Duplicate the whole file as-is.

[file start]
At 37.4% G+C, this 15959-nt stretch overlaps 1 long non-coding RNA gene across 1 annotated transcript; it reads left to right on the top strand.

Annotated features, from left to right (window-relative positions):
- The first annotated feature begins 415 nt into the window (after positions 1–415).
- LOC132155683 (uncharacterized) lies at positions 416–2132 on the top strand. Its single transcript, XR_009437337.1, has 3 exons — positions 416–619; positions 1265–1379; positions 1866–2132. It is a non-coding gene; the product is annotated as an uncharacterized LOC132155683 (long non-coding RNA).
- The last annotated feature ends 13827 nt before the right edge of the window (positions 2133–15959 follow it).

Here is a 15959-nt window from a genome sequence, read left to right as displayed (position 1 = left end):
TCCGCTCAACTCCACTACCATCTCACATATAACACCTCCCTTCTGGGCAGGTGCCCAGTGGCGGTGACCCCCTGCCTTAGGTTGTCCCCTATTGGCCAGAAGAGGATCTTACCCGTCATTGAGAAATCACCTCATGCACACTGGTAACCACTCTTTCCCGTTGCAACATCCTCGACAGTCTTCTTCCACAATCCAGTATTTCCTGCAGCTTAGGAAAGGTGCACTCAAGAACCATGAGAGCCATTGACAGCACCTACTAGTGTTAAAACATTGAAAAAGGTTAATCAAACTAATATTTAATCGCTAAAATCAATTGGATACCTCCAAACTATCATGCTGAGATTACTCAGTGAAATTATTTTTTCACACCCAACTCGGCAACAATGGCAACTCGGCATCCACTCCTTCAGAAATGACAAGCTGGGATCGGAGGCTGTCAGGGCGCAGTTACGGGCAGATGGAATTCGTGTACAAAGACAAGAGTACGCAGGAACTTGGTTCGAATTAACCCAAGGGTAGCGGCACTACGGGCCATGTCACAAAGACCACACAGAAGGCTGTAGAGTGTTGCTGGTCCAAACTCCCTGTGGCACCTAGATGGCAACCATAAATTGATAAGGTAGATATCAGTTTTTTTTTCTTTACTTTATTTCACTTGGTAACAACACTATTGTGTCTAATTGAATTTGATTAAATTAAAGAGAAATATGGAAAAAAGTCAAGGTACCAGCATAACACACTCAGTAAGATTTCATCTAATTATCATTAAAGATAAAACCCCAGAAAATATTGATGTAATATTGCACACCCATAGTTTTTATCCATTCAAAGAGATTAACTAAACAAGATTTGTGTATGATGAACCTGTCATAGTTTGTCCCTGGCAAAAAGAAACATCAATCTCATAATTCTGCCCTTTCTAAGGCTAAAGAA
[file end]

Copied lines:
At 37.4% G+C, this 15959-nt stretch overlaps 1 long non-coding RNA gene across 1 annotated transcript; it reads left to right on the top strand.

Annotated features, from left to right (window-relative positions):
- The first annotated feature begins 415 nt into the window (after positions 1–415).
- LOC132155683 (uncharacterized) lies at positions 416–2132 on the top strand. Its single transcript, XR_009437337.1, has 3 exons — positions 416–619; positions 1265–1379; positions 1866–2132. It is a non-coding gene; the product is annotated as an uncharacterized LOC132155683 (long non-coding RNA).
- The last annotated feature ends 13827 nt before the right edge of the window (positions 2133–15959 follow it).

Here is a 15959-nt window from a genome sequence, read left to right as displayed (position 1 = left end):
TCCGCTCAACTCCACTACCATCTCACATATAACACCTCCCTTCTGGGCAGGTGCCCAGTGGCGGTGACCCCCTGCCTTAGGTTGTCCCCTATTGGCCAGAAGAGGATCTTACCCGTCATTGAGAAATCACCTCATGCACACTGGTAACCACTCTTTCCCGTTGCAACATCCTCGACAGTCTTCTTCCACAATCCAGTATTTCCTGCAGCTTAGGAAAGGTGCACTCAAGAACCATGAGAGCCATTGACAGCACCTACTAGTGTTAAAACATTGAAAAAGGTTAATCAAACTAATATTTAATCGCTAAAATCAATTGGATACCTCCAAACTATCATGCTGAGATTACTCAGTGAAATTATTTTTTCACACCCAACTCGGCAACAATGGCAACTCGGCATCCACTCCTTCAGAAATGACAAGCTGGGATCGGAGGCTGTCAGGGCGCAGTTACGGGCAGATGGAATTCGTGTACAAAGACAAGAGTACGCAGGAACTTGGTTCGAATTAACCCAAGGGTAGCGGCACTACGGGCCATGTCACAAAGACCACACAGAAGGCTGTAGAGTGTTGCTGGTCCAAACTCCCTGTGGCACCTAGATGGCAACCATAAATTGATAAGGTAGATATCAGTTTTTTTTTCTTTACTTTATTTCACTTGGTAACAACACTATTGTGTCTAATTGAATTTGATTAAATTAAAGAGAAATATGGAAAAAAGTCAAGGTACCAGCATAACACACTCAGTAAGATTTCATCTAATTATCATTAAAGATAAAACCCCAGAAAATATTGATGTAATATTGCACACCCATAGTTTTTATCCATTCAAAGAGATTAACTAAACAAGATTTGTGTATGATGAACCTGTCATAGTTTGTCCCTGGCAAAAAGAAACATCAATCTCATAATTCTGCCCTTTCTAAGGCTAAAGAA